Fundraising feast links community

Christian Urrutia / The Advocate


Cody Casares / The Advocate

Richmond resident Jayson Reyes (right) seasons his crab during the annual All You Can Eat Crab Feed fundraiser in the Gymnasium on March 28. All funds collected from the event go toward funding the athletic department on campus.

By Marlene Rivas, Staff Writer

The All You Can Eat Crab Feed was held in the Gymnasium on March 28 with the intention of raising funds for Contra Costa College’s athletic department and it received many participants from 6 to 9 p.m.

The crab was cooked behind the Gymnasium by Comet men’s basketball coach Miguel Johnson, while tables and chairs were being set up by volunteers.

“It’s a lot of work, but it will be worth it in the end. It should be an interesting night,” student-athlete Dwight Wilson Jr. said.

The crab feed, which has been an annual event for about seven years, continues to grow in participation and success.

“Every year it seems to grow in number,” Johnson said. “New staff is involved and their involvement helps the event grow. It helps the athletic department and students overall.”

Black Student Union Vice President Bridgette Lott said, “I am expecting good food and good company.”

That was exactly what people received upon entering the Gym for the crab feed.

People began to file in once the doors opened and there were a total of nearly 200 people who bought the $40 ticket.

Some came in pairs or alone, while others came with entire families and took up whole tables.

The crowd was made up of family of the players, friends, school administrators, coaches and alumni.

Jim Ulversoy, kinesiology instructor, said, “(The crab feed) is a great college event that brings a lot of friends and family together to support those on the teams.”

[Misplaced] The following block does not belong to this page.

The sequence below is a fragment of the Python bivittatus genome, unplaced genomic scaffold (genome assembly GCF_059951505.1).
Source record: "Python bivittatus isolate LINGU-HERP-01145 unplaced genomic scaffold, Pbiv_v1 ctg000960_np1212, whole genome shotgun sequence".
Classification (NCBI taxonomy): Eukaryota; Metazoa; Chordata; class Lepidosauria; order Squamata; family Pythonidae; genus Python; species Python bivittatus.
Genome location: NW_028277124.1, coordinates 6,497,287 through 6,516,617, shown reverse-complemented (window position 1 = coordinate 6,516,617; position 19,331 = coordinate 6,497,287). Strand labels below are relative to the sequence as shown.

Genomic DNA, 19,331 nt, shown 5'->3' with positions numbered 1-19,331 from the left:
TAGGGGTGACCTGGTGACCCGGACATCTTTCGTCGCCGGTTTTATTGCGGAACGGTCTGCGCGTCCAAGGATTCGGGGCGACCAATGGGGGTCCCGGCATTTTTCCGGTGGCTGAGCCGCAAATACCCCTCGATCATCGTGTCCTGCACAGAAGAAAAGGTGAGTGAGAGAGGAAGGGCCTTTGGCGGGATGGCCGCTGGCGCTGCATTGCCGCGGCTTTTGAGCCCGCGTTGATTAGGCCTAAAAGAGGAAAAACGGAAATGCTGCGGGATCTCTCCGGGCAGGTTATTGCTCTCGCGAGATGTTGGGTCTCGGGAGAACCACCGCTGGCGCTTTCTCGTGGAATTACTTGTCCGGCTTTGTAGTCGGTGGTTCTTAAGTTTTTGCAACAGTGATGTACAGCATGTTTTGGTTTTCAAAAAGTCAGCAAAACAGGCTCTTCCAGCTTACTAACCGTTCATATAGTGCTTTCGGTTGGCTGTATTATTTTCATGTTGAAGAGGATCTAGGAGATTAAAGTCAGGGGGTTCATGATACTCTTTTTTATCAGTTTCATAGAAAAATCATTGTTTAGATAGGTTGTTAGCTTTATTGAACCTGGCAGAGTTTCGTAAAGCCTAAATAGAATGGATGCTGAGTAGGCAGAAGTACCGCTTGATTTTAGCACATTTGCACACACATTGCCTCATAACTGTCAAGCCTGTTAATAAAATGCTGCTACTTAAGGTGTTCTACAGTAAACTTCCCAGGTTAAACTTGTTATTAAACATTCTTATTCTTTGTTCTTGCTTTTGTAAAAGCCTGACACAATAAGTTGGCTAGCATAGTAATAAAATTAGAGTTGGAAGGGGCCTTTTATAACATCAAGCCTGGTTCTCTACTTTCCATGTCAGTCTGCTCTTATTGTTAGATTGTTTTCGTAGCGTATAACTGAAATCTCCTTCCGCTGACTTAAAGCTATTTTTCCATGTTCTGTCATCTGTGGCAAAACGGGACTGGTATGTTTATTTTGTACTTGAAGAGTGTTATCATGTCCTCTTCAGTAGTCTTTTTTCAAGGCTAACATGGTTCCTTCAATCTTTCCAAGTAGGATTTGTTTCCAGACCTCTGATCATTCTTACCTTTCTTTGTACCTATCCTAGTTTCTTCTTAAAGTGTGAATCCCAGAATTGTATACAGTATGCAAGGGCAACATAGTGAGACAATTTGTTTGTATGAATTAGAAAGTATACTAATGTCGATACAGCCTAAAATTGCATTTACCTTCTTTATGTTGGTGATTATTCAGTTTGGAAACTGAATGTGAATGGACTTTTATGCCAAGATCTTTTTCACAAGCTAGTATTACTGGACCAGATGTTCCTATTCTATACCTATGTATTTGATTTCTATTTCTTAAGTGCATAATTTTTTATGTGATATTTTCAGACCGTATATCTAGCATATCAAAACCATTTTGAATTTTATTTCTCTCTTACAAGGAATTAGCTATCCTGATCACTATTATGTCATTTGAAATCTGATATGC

The tables were completely set, bibs and all included, and people could help themselves to the pasta and salad that was being served along with the crab.

Some of the volunteers, mostly student- athletes, took a stab at being waiters for a few hours and replaced the tables’ crab once it began to run low.

Volunteer Caleb Turner said, “I am very impressed. There’s no chaos and it is nicely done. I’m sure everyone will enjoy the event and their food.”

Families and friends chatted throughout the event and the Gymnasium echoed with their conversations and laughter. Some appeared to have attended the event in previous years, as they brought along their own side dishes and condiments.

Volleyball coach Zachary Shrieve said, “This event is made special by the food. Most celebrations include food, but other events may not have the quality of sitting down for a meal together.”

Players and coaches could talk among themselves and the attendants. Johnson said the crab feed lets them mingle and talk with people outside of just sitting on bleachers or on the court during athletic contests “and it’s better for community relations.” 

Aside from being a social event for all those involved or interested in the athletic department, the crab feed is also a chance for the department to show gratitude to its donors.

“We can’t survive without the community,” Johnson said. “This is a way to give back to them.”

The attendants and volunteers alike were glad to be supporting the teams who do not receive adequate funding from the state.

Women’s soccer coach Amanda Beckenhauer said along with helping to collect needed funds for the teams the event also allows people to find out about the teams in the first place, “It is always good to get the community involved and there’s exposure for the sports.”

Athletic department administrative secretary Shawna Belfield said, “I feel privileged to be a part of an event like this and I can’t think of anything I would rather be doing today when it comes to supporting our students.”

Along with being able to provide a good time for its attendants, the event allows for the community to come together with the college staff and students.

Shrieve said, “Fundraising is great, but it’s the fellowship that makes the (crab feed) so dynamic.” 

During the meal there were auctions for a few different gift baskets.

People in attendance could write down their name and bid for a chance to win a basket filled either with snacks, spaghetti and wine, chocolates or champagne. The winners were called out at the end of the event, just as the chocolate cake was served to end the meal.

The Gymnasium was filled with chatter throughout the entire event and went on even as the volunteers began to clean up. 

“This fundraiser greatly helps to supply teams with what they need. It is greatly appreciated and we have to be thankful,” Comet football player Amari Mount said.